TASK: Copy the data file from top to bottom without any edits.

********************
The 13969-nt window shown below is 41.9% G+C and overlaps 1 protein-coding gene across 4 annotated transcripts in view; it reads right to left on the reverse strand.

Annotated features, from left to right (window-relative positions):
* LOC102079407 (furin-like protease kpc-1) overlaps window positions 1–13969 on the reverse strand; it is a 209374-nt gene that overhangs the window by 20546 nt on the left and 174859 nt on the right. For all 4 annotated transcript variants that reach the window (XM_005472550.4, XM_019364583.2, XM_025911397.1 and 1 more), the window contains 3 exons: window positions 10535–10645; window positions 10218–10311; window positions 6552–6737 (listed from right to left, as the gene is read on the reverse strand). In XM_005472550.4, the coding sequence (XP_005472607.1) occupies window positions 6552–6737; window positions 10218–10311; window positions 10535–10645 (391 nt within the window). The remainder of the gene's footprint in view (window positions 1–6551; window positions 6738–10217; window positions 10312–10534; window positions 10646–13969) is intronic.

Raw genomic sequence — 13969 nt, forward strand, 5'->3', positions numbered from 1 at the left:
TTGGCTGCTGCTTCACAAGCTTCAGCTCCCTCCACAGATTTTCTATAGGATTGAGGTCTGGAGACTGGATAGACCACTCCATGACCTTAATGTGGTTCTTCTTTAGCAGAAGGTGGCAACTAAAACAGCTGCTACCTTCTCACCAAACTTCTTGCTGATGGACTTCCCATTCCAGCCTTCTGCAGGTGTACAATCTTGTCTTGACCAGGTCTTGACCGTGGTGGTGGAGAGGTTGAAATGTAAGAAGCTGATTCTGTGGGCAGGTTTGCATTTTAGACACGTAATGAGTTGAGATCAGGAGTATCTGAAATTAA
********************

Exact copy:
The 13969-nt window shown below is 41.9% G+C and overlaps 1 protein-coding gene across 4 annotated transcripts in view; it reads right to left on the reverse strand.

Annotated features, from left to right (window-relative positions):
* LOC102079407 (furin-like protease kpc-1) overlaps window positions 1–13969 on the reverse strand; it is a 209374-nt gene that overhangs the window by 20546 nt on the left and 174859 nt on the right. For all 4 annotated transcript variants that reach the window (XM_005472550.4, XM_019364583.2, XM_025911397.1 and 1 more), the window contains 3 exons: window positions 10535–10645; window positions 10218–10311; window positions 6552–6737 (listed from right to left, as the gene is read on the reverse strand). In XM_005472550.4, the coding sequence (XP_005472607.1) occupies window positions 6552–6737; window positions 10218–10311; window positions 10535–10645 (391 nt within the window). The remainder of the gene's footprint in view (window positions 1–6551; window positions 6738–10217; window positions 10312–10534; window positions 10646–13969) is intronic.

Raw genomic sequence — 13969 nt, forward strand, 5'->3', positions numbered from 1 at the left:
TTGGCTGCTGCTTCACAAGCTTCAGCTCCCTCCACAGATTTTCTATAGGATTGAGGTCTGGAGACTGGATAGACCACTCCATGACCTTAATGTGGTTCTTCTTTAGCAGAAGGTGGCAACTAAAACAGCTGCTACCTTCTCACCAAACTTCTTGCTGATGGACTTCCCATTCCAGCCTTCTGCAGGTGTACAATCTTGTCTTGACCAGGTCTTGACCGTGGTGGTGGAGAGGTTGAAATGTAAGAAGCTGATTCTGTGGGCAGGTTTGCATTTTAGACACGTAATGAGTTGAGATCAGGAGTATCTGAAATTAA